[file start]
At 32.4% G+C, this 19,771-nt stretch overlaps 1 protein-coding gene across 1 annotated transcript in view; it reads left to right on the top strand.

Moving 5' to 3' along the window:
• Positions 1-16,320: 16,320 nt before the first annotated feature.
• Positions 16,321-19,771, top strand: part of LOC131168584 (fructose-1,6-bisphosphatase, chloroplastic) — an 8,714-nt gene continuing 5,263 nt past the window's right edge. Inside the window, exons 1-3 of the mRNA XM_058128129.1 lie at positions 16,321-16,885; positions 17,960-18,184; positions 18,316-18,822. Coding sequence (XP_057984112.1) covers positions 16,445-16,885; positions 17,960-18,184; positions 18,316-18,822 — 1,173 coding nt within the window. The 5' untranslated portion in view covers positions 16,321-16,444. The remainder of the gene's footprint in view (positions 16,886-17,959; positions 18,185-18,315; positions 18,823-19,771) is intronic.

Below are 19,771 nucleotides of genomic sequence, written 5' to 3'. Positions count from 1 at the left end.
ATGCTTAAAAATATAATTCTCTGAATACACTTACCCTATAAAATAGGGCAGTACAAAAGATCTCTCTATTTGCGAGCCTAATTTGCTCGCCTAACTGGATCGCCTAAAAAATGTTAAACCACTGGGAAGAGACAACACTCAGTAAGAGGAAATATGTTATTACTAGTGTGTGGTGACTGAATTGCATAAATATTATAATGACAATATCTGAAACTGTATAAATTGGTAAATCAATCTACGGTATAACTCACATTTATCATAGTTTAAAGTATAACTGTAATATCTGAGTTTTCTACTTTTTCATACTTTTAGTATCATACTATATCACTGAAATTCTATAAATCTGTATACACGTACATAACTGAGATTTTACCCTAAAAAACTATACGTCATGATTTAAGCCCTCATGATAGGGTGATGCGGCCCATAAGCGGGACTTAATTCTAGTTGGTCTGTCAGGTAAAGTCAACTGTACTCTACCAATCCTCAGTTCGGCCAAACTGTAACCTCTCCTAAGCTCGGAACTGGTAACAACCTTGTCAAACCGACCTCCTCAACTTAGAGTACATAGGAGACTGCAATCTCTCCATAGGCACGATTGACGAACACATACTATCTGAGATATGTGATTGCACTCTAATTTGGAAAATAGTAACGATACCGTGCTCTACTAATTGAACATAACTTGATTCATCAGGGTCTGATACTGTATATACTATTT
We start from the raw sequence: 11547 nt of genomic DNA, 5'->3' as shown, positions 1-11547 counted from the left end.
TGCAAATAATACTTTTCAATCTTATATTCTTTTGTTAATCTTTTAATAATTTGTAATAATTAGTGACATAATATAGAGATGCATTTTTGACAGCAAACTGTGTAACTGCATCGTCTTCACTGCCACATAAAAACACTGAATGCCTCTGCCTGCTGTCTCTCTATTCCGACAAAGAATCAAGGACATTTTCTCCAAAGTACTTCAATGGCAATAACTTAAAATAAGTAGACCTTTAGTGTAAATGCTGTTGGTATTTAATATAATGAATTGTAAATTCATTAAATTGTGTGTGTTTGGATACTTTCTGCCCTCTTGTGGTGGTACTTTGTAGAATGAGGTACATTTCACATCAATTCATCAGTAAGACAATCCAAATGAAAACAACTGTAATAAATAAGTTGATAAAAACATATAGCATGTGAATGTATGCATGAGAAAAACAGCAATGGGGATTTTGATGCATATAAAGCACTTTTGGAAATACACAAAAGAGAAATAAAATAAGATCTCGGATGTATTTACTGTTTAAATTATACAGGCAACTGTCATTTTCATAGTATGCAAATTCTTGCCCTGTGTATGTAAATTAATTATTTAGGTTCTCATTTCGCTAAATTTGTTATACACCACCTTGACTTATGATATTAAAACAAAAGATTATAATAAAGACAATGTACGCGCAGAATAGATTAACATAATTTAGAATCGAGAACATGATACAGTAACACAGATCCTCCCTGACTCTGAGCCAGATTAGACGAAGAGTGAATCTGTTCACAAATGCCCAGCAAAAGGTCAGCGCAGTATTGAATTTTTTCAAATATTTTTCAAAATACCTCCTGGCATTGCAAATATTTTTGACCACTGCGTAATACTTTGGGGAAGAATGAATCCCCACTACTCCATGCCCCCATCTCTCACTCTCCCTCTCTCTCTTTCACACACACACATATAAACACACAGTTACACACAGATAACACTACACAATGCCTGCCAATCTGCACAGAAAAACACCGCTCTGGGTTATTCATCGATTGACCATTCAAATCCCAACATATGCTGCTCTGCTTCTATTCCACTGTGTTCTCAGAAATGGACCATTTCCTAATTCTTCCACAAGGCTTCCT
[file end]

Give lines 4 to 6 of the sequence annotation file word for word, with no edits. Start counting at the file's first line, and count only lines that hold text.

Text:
• Positions 16,321-19,771, top strand: part of LOC131168584 (fructose-1,6-bisphosphatase, chloroplastic) — an 8,714-nt gene continuing 5,263 nt past the window's right edge. Inside the window, exons 1-3 of the mRNA XM_058128129.1 lie at positions 16,321-16,885; positions 17,960-18,184; positions 18,316-18,822. Coding sequence (XP_057984112.1) covers positions 16,445-16,885; positions 17,960-18,184; positions 18,316-18,822 — 1,173 coding nt within the window. The 5' untranslated portion in view covers positions 16,321-16,444. The remainder of the gene's footprint in view (positions 16,886-17,959; positions 18,185-18,315; positions 18,823-19,771) is intronic.

Below are 19,771 nucleotides of genomic sequence, written 5' to 3'. Positions count from 1 at the left end.
ATGCTTAAAAATATAATTCTCTGAATACACTTACCCTATAAAATAGGGCAGTACAAAAGATCTCTCTATTTGCGAGCCTAATTTGCTCGCCTAACTGGATCGCCTAAAAAATGTTAAACCACTGGGAAGAGACAACACTCAGTAAGAGGAAATATGTTATTACTAGTGTGTGGTGACTGAATTGCATAAATATTATAATGACAATATCTGAAACTGTATAAATTGGTAAATCAATCTACGGTATAACTCACATTTATCATAGTTTAAAGTATAACTGTAATATCTGAGTTTTCTACTTTTTCATACTTTTAGTATCATACTATATCACTGAAATTCTATAAATCTGTATACACGTACATAACTGAGATTTTACCCTAAAAAACTATACGTCATGATTTAAGCCCTCATGATAGGGTGATGCGGCCCATAAGCGGGACTTAATTCTAGTTGGTCTGTCAGGTAAAGTCAACTGTACTCTACCAATCCTCAGTTCGGCCAAACTGTAACCTCTCCTAAGCTCGGAACTGGTAACAACCTTGTCAAACCGACCTCCTCAACTTAGAGTACATAGGAGACTGCAATCTCTCCATAGGCACGATTGACGAACACATACTATCTGAGATATGTGATTGCACTCTAATTTGGAAAATAGTAACGATACCGTGCTCTACTAATTGAACATAACTTGATTCATCAGGGTCTGATACTGTATATACTATTT